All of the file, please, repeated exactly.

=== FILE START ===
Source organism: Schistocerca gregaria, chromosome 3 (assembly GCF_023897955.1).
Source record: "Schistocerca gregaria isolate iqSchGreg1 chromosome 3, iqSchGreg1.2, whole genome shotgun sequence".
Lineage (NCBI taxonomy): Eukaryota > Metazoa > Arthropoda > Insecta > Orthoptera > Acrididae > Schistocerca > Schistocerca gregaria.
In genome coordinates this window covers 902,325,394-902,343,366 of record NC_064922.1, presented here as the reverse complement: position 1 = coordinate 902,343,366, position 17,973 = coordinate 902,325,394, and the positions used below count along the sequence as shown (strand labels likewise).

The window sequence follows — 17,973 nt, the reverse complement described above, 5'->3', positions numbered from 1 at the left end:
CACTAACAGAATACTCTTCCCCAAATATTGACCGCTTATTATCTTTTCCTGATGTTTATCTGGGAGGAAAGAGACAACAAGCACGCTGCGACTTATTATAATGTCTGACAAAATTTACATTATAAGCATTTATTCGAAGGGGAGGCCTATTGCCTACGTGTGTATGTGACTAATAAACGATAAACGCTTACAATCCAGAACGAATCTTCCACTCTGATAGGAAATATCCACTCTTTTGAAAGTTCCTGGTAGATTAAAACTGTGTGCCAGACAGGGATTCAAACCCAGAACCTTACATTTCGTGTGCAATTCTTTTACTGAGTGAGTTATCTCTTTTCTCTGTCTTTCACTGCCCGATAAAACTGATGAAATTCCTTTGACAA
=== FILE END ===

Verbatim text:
Source organism: Schistocerca gregaria, chromosome 3 (assembly GCF_023897955.1).
Source record: "Schistocerca gregaria isolate iqSchGreg1 chromosome 3, iqSchGreg1.2, whole genome shotgun sequence".
Lineage (NCBI taxonomy): Eukaryota > Metazoa > Arthropoda > Insecta > Orthoptera > Acrididae > Schistocerca > Schistocerca gregaria.
In genome coordinates this window covers 902,325,394-902,343,366 of record NC_064922.1, presented here as the reverse complement: position 1 = coordinate 902,343,366, position 17,973 = coordinate 902,325,394, and the positions used below count along the sequence as shown (strand labels likewise).

The window sequence follows — 17,973 nt, the reverse complement described above, 5'->3', positions numbered from 1 at the left end:
CACTAACAGAATACTCTTCCCCAAATATTGACCGCTTATTATCTTTTCCTGATGTTTATCTGGGAGGAAAGAGACAACAAGCACGCTGCGACTTATTATAATGTCTGACAAAATTTACATTATAAGCATTTATTCGAAGGGGAGGCCTATTGCCTACGTGTGTATGTGACTAATAAACGATAAACGCTTACAATCCAGAACGAATCTTCCACTCTGATAGGAAATATCCACTCTTTTGAAAGTTCCTGGTAGATTAAAACTGTGTGCCAGACAGGGATTCAAACCCAGAACCTTACATTTCGTGTGCAATTCTTTTACTGAGTGAGTTATCTCTTTTCTCTGTCTTTCACTGCCCGATAAAACTGATGAAATTCCTTTGACAA